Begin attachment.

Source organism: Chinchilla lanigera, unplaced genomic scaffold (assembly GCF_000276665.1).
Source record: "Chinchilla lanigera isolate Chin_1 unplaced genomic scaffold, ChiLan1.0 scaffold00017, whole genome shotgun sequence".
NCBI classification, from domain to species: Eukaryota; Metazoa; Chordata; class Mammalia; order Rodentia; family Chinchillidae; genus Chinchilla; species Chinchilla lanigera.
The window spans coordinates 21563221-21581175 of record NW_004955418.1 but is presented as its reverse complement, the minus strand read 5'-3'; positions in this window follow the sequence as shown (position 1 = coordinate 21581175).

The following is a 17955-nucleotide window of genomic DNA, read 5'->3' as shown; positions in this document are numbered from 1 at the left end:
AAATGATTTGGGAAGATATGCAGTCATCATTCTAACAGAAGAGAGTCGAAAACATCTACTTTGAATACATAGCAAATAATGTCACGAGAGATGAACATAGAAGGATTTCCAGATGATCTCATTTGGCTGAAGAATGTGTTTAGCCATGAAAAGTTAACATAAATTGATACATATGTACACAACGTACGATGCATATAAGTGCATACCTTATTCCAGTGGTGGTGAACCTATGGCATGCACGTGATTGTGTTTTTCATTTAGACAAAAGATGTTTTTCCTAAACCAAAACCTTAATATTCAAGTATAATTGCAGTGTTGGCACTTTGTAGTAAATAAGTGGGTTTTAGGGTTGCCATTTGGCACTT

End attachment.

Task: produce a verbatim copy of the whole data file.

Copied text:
Source organism: Chinchilla lanigera, unplaced genomic scaffold (assembly GCF_000276665.1).
Source record: "Chinchilla lanigera isolate Chin_1 unplaced genomic scaffold, ChiLan1.0 scaffold00017, whole genome shotgun sequence".
NCBI classification, from domain to species: Eukaryota; Metazoa; Chordata; class Mammalia; order Rodentia; family Chinchillidae; genus Chinchilla; species Chinchilla lanigera.
The window spans coordinates 21563221-21581175 of record NW_004955418.1 but is presented as its reverse complement, the minus strand read 5'-3'; positions in this window follow the sequence as shown (position 1 = coordinate 21581175).

The following is a 17955-nucleotide window of genomic DNA, read 5'->3' as shown; positions in this document are numbered from 1 at the left end:
AAATGATTTGGGAAGATATGCAGTCATCATTCTAACAGAAGAGAGTCGAAAACATCTACTTTGAATACATAGCAAATAATGTCACGAGAGATGAACATAGAAGGATTTCCAGATGATCTCATTTGGCTGAAGAATGTGTTTAGCCATGAAAAGTTAACATAAATTGATACATATGTACACAACGTACGATGCATATAAGTGCATACCTTATTCCAGTGGTGGTGAACCTATGGCATGCACGTGATTGTGTTTTTCATTTAGACAAAAGATGTTTTTCCTAAACCAAAACCTTAATATTCAAGTATAATTGCAGTGTTGGCACTTTGTAGTAAATAAGTGGGTTTTAGGGTTGCCATTTGGCACTT